Instances of my own shaming and punishment at church sprang to mind. And yet so did all the kindnesses. And the unavoidable blueprint I have in my mind for wanting to tackle injustices and inequality.

The main thing that struck me as I read about the research was this is about parenting, and general adult-child relationships, not religion.

There is ONE THING (and probably other things too) that makes our kids mean. And it sure is found in the church. But it is also found in many non-religious families. And schools. And in public spaces.

And I care to address it because we all need to face it. If the recent research makes us all think: religious = mean kids, non-religious = kind kids then we have been led up a wildly incorrect and dangerous path.

We need to talk about empathy for starters. Empathy, seeking to understand another’s feelings, putting ourselves in their shoes, is the only genuine foundation for morality. Being able to empathise is key to stopping childhood mean-ness and is the foundation for a lifetime of kindness.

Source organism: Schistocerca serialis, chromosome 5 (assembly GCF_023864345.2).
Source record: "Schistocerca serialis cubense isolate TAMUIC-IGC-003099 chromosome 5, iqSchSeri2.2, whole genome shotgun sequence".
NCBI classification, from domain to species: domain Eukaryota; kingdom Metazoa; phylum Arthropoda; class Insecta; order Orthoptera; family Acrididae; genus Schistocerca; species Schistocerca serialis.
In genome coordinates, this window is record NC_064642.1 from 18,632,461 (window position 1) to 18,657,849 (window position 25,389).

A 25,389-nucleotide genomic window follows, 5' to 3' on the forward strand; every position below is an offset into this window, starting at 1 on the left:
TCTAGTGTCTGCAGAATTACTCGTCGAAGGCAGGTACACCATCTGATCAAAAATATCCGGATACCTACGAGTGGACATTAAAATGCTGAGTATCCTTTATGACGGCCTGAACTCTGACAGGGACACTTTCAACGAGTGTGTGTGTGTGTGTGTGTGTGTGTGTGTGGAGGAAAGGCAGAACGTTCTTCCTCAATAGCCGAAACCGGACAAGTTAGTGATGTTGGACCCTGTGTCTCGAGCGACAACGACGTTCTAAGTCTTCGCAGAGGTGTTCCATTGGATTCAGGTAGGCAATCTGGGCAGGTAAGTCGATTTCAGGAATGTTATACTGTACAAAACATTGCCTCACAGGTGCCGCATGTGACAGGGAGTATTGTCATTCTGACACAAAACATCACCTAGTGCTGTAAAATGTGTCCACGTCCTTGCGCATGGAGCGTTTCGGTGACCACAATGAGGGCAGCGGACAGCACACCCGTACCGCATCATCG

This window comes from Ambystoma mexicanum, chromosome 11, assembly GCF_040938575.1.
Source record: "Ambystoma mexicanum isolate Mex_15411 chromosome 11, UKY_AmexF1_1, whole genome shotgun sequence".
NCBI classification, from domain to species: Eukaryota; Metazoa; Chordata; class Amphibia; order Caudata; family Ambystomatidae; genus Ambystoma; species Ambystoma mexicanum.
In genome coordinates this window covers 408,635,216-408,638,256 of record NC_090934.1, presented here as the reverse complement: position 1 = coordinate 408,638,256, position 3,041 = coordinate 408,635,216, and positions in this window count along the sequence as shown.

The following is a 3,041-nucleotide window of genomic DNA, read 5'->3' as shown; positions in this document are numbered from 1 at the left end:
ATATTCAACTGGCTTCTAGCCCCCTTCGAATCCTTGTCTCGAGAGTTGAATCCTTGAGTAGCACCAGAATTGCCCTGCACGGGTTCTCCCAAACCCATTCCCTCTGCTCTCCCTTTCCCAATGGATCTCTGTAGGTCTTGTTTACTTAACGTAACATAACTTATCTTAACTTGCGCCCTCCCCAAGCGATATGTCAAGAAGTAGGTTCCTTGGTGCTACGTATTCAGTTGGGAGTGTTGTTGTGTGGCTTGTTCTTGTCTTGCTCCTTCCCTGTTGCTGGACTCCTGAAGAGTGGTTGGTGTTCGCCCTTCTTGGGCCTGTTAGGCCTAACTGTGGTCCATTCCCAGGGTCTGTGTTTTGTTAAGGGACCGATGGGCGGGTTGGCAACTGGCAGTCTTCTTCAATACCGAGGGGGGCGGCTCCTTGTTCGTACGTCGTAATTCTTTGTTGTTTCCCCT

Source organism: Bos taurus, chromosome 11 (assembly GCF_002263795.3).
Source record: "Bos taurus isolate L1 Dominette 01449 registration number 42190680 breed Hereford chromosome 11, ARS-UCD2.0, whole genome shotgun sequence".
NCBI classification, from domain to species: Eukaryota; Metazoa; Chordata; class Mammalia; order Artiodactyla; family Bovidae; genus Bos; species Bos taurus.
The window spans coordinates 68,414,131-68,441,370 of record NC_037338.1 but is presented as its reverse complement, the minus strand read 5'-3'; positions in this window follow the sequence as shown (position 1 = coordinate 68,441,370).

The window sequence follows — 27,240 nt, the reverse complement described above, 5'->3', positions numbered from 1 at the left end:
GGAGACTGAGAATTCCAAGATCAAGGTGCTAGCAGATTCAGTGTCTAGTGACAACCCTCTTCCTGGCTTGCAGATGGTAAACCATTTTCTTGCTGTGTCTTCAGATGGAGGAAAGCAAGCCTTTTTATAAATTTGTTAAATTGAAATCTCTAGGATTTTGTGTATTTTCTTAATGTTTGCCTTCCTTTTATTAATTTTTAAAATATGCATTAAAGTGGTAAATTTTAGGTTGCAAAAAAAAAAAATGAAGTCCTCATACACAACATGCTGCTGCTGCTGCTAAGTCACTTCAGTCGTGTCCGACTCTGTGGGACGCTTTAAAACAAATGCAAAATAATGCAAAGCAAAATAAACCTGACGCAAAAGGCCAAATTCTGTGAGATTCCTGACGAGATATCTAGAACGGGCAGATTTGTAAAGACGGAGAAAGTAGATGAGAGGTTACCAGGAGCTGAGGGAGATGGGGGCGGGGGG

The one thing that short circuits the development of a child’s empathy? The one thing that makes kids mean?

Not experiencing empathy in childhood.

Basic, huh? But there is groundbreaking work being done right now that is clearly revealing that in order to become empathetic, we have to experience empathy.

I first heard this concept at a talk by psychologist Robin Grille, who reckons all parents should see themselves as “empathy farmers”… like nurturing the cherry tomatoes in our garden we can grow or stunt a child’s “empathy centre” according to how we treat them.

And, contrary perhaps to what some institutional religion teaches (but not what many religious texts actually teach) it isn’t taught through teaching lessons in morality, or shaming, or punishing.